Bernstein said that Chard’s selection also showcases East End Community School, which Bernstein praised as “a school that encapsulates the true meaning of community.” He said that just by walking into the school, he could feel its “warmth, joy and a zest for learning.”
The three other finalists for 2024 Teacher of the Year were: sixth-grade writing and social studies teacher Edith Berger from Lincoln County; fifth-grade science teacher Lacey Todd from Oxford County; and high school science teacher Colleen Maker from Washington County.
Other Portland Public Schools teachers honored in the past decade by the Maine Teacher of the Year Program are Brooke Teller, the district’s STEM coordinator, who was the 2017 Cumberland County Teacher of the Year; Talya Edlund, assistant principal at Lyseth Elementary School, who was the 2016 Maine Teacher of the Year and 2015 Cumberland County Teacher of the Year; and Karen MacDonald, a King Middle School teacher, now retired, who was the 2014 Maine Teacher of the Year.
The Maine Teacher of the Year program is administered by Educate Maine, a business-led advocacy organization, in partnership with the Maine Department of Education, the Maine State Board of Education, and the Maine County and State Teachers and County of the Year Association. Funding for the program is generously provided by Bangor Savings Bank, Dead River, Geiger, Hannaford, Maine Lottery, Pratt and Whitney, the Silvernail Family, and Unum.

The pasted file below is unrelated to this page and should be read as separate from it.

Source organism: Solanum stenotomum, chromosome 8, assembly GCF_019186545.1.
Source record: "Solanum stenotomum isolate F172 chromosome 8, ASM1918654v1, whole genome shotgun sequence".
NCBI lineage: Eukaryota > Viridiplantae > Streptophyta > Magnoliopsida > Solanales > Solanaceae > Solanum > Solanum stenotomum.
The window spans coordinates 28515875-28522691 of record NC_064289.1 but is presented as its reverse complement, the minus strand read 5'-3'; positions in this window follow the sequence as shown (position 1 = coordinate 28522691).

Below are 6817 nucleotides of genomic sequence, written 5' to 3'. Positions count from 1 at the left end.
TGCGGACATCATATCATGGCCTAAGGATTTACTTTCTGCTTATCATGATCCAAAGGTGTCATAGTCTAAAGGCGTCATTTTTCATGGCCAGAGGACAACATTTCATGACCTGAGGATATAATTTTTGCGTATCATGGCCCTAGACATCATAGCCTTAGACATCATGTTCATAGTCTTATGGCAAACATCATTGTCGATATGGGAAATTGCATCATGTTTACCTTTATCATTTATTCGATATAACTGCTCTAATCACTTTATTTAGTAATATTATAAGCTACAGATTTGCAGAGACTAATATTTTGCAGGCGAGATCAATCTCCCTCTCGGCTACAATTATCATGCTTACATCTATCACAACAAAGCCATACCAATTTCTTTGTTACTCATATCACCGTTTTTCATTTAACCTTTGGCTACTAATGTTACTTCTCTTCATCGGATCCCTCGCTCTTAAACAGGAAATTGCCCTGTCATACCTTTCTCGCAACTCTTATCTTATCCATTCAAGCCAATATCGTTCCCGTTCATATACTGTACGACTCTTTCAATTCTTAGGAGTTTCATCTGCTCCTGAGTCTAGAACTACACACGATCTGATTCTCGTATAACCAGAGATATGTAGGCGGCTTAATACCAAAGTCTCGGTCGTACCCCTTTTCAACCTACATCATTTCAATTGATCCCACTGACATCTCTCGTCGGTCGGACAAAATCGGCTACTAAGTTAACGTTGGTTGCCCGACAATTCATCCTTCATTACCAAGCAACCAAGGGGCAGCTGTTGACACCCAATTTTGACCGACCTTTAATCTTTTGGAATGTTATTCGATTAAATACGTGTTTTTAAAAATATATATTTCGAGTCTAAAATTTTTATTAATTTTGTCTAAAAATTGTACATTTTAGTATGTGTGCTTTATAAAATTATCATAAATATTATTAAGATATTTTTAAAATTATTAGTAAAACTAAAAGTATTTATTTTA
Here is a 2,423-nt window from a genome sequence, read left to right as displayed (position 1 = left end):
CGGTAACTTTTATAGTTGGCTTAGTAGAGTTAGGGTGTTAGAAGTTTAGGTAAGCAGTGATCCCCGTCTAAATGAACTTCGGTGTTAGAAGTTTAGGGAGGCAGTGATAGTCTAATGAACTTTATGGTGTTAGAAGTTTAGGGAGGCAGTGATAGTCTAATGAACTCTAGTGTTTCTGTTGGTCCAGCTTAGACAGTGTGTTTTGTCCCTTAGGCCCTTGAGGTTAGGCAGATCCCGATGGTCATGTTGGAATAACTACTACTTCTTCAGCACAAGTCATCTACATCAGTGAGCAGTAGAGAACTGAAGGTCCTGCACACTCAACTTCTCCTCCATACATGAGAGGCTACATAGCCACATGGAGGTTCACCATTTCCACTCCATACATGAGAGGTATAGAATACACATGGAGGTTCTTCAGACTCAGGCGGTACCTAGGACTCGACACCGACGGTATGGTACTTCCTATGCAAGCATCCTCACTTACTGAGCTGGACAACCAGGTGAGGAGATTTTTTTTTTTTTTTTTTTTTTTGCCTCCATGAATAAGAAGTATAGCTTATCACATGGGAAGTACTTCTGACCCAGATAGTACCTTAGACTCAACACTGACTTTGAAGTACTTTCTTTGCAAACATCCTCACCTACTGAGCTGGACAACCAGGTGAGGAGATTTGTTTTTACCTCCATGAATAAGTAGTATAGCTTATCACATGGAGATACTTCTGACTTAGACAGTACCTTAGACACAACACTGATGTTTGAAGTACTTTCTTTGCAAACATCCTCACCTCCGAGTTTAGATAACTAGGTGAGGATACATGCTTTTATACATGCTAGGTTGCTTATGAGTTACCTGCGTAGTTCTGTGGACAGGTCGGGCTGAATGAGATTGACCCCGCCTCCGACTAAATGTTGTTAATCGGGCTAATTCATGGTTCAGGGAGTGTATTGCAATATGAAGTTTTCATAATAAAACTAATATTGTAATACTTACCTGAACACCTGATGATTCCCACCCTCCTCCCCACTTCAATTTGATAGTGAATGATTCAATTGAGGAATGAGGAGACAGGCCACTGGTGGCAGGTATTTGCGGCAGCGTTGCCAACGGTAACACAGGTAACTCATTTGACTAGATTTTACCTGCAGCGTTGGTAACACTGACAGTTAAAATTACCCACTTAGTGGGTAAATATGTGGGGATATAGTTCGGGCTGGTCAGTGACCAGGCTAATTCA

Pictured from left are East End Community School Principal Boyd Marley, 2024 Teacher of the Year Joshua Chard, EECS Assistant Principal Kelly Thornhill and Superintendent Ryan Scallon. Marley, Thornhill and Scallon spoke at the Oct. 11 ceremony honoring Chard.
The Portland Public Schools is Maine’s largest school district, with approximately 6,500 students, and is also the most diverse. About one-third of the district’s students come from homes where languages other than English are spoken—a total of more than 50 languages. 49.8 percent of the district’s students are white and 50.2 percent are students of color. Approximately half of PPS students qualify for free or reduced-price school meals.